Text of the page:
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I have built an LED matrix (9x9) and want to run it with Arduino. I am using technique of scanning, lighting up 1 LED at 1 time.

The more I am reading about power requirements of a matrix the more I am getting confused. As per my understanding, there will only be 1 LED lit at any given time (and it will remain lit for a delay of 300ms). Therefore, I need to calculate voltage and current limiting resistor according to just 1 LED. 1 resistor will be attached with each row. Some articles are suggesting that it needs to be calculated for 1 whole row...WHY? I cant digest the logic.

Please note that I do not intend to use any shift registers or current sink devices. Arduino alone. As also depicted in Arduino CookBook and certain other resources.

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  • \$\begingroup\$ Could you please post an schematic of your setup and links to the resources you mentioned? \$\endgroup\$
    – Ricardo
    Feb 4 '15 at 17:25
  • \$\begingroup\$ linkPage 262 - PDF can be viewed online. And there were certain other googled links which I haven't saved and closed all windows in frustration :-( I queried "Power Requirements of an LED matrix" \$\endgroup\$ Feb 4 '15 at 17:27
  • \$\begingroup\$ Did you read the discussion on page 261? What specific point are you confused about? \$\endgroup\$
    – Dave Tweed
    Feb 4 '15 at 20:48
  • \$\begingroup\$ Build the project, then measure the current flowing through it. \$\endgroup\$
    – Triak
    Feb 4 '15 at 21:14
  • \$\begingroup\$ @DaveTweed The book did not raise any ambiguity. It was some forums and articles at internet who said otherwise. Like when I posted the question at Arduino forum, people said I must be using external power source to drive the matrix because 1 row or column will need 20*9 mA of current which Arduino can't provide. I just wanna make sure when I plug in the matrix, my Arduino never fries up. Thought to take multiple opinions for a better understanding. link Thread on Arduino Forums. \$\endgroup\$ Feb 5 '15 at 10:51
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If you're selecting one row/column at a time and then scanning the columns/rows, one at a time, there's no reason why you should need more than one ballast resistor per row/column since there's no way for more than one LED to be ON at any given time.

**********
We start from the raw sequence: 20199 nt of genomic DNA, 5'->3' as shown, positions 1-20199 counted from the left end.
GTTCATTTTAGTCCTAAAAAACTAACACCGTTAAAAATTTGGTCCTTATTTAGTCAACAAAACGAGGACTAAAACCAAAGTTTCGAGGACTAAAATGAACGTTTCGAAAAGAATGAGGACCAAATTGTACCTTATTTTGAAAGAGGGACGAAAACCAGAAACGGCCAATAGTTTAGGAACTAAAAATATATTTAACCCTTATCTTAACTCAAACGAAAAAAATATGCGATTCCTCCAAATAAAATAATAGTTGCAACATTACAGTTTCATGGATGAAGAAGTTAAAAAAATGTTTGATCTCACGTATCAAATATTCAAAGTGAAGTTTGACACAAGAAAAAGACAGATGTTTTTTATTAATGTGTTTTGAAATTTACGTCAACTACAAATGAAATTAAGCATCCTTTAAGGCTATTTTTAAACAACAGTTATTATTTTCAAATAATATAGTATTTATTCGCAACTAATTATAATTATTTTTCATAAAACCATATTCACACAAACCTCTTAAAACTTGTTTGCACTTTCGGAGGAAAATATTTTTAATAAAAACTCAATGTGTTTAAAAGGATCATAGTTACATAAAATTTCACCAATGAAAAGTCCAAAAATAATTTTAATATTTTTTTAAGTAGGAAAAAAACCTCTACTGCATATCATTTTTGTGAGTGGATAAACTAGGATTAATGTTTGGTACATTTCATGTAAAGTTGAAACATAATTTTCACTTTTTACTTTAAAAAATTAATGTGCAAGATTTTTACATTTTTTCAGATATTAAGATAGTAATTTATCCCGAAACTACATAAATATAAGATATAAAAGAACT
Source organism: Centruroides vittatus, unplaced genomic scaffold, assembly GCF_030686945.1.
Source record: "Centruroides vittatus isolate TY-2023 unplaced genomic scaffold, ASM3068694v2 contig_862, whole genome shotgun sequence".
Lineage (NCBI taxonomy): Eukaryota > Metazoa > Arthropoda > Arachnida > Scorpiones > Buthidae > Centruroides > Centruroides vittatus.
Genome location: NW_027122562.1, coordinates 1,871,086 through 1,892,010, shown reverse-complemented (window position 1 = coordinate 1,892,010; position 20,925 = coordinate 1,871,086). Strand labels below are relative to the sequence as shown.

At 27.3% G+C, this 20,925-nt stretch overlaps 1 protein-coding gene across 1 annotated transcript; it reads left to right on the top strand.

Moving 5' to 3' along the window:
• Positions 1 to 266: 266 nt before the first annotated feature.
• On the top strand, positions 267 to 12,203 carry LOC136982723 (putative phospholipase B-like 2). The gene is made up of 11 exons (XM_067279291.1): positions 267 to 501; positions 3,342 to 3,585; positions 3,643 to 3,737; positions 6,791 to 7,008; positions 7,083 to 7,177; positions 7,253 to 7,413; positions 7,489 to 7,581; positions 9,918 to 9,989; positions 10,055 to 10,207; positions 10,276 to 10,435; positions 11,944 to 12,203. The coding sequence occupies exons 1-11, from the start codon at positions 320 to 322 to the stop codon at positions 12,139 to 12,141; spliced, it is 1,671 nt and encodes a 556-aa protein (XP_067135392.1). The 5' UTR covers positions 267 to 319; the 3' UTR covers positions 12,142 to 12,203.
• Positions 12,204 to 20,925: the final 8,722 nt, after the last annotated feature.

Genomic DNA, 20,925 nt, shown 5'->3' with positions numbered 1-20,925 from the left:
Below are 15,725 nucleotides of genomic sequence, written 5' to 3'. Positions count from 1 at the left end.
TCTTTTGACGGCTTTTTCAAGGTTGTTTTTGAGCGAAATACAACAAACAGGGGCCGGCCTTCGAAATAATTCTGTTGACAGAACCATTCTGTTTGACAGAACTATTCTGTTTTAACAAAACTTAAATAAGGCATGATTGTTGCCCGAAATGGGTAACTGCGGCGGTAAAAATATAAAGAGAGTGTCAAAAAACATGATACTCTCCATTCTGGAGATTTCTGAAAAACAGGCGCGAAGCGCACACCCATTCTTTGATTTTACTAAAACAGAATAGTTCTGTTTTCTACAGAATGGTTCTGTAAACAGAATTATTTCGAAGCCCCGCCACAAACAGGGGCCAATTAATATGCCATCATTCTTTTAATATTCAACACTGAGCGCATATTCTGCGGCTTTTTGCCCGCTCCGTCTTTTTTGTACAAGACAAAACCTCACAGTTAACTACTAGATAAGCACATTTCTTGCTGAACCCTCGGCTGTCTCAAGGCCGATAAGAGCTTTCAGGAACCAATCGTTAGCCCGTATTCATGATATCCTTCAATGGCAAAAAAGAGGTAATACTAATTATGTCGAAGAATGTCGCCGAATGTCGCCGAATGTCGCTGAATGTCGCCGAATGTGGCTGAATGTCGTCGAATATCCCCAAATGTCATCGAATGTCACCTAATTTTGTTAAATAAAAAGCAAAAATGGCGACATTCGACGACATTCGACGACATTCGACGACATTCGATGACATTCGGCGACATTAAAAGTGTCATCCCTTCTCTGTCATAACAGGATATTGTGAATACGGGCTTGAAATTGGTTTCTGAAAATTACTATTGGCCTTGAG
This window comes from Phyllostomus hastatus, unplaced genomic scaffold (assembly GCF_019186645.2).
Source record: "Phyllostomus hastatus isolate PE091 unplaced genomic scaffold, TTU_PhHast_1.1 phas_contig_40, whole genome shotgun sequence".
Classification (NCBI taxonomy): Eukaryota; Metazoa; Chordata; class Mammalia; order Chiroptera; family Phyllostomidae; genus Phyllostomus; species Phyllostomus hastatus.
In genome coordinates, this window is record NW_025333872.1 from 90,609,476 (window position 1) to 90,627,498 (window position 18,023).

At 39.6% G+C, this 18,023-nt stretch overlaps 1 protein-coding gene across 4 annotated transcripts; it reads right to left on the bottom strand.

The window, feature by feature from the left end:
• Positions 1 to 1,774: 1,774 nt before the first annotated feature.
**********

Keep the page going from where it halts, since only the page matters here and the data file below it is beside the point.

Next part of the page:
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Ok thanks everyone for valuable inputs. But i have figured out the answer to my question. It lies in the algorithm used for scanning.

The algorithm which I was using (as i have quoted above too) lights up ONLY & ONLY 1 LED at a time (for some microseconds), then turns it off and turns on the next one. so in this case I need to calculate the resistance according to just 1 led. in my case, using 5V supply from Arduino Pins, 2V drop across LED, 20mA current rating, R comes out to be exactly 150 ohms.

The disadvantage might be somewhat dimmer LEDs as compared to the other method, but it is compensated by the fact that we can provide 20mA of current to the LED instead of X ( X= 40mA / No. of LEDs per row ).

The other method off course comprises lighting up all LEDs in a single row or column at a time, delay of some microseconds, then turning them all off and moving to the next row/column. So we have to limit the current to X as Arduino cannot provide greater than 40mA per pin. I believe in case of a 8x8 or 9x9 matrix, I will have even dimmer LEDs using this technique as compared to the 1st one.

Similarly, there can be a case where multiple rows/columns can also be turned on at same time. (depends on the type of image you want to display.) In that case one has to consider not only 40mA per pin constraint but also the 200mA constraint for all pins considered collectively.

The 1st algo is the best one for my needs. As it can display ANY image with good brightness levels.

Experts can rectify if there is anything wrong in my theory.

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  • \$\begingroup\$ You should accept the answer that's most usefull, so that others with the same question can find the answer easily. \$\endgroup\$
    – Paul
    May 11 '15 at 14:02
  • \$\begingroup\$ i have found my own answer to be the most useful :-) \$\endgroup\$ May 16 '15 at 17:44
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Arsalan, it depends on how many LEDs are being switched on/off via a single transistor. In your case its just 1 LED. So the resitor (series) with that LED is Rseries = (Vcc-Vled)/Iled. Imaging you have a Red LED that conumes 30mAmps and needs 3V and you have a dc rail of 5V. The series resistor is (5-3)/30mAmps.

The wattage of the resistor can be calculated by the Ohms law of ixixR.

You have cause to worry if you have multiple LEDs being sourced current via a single resistor.

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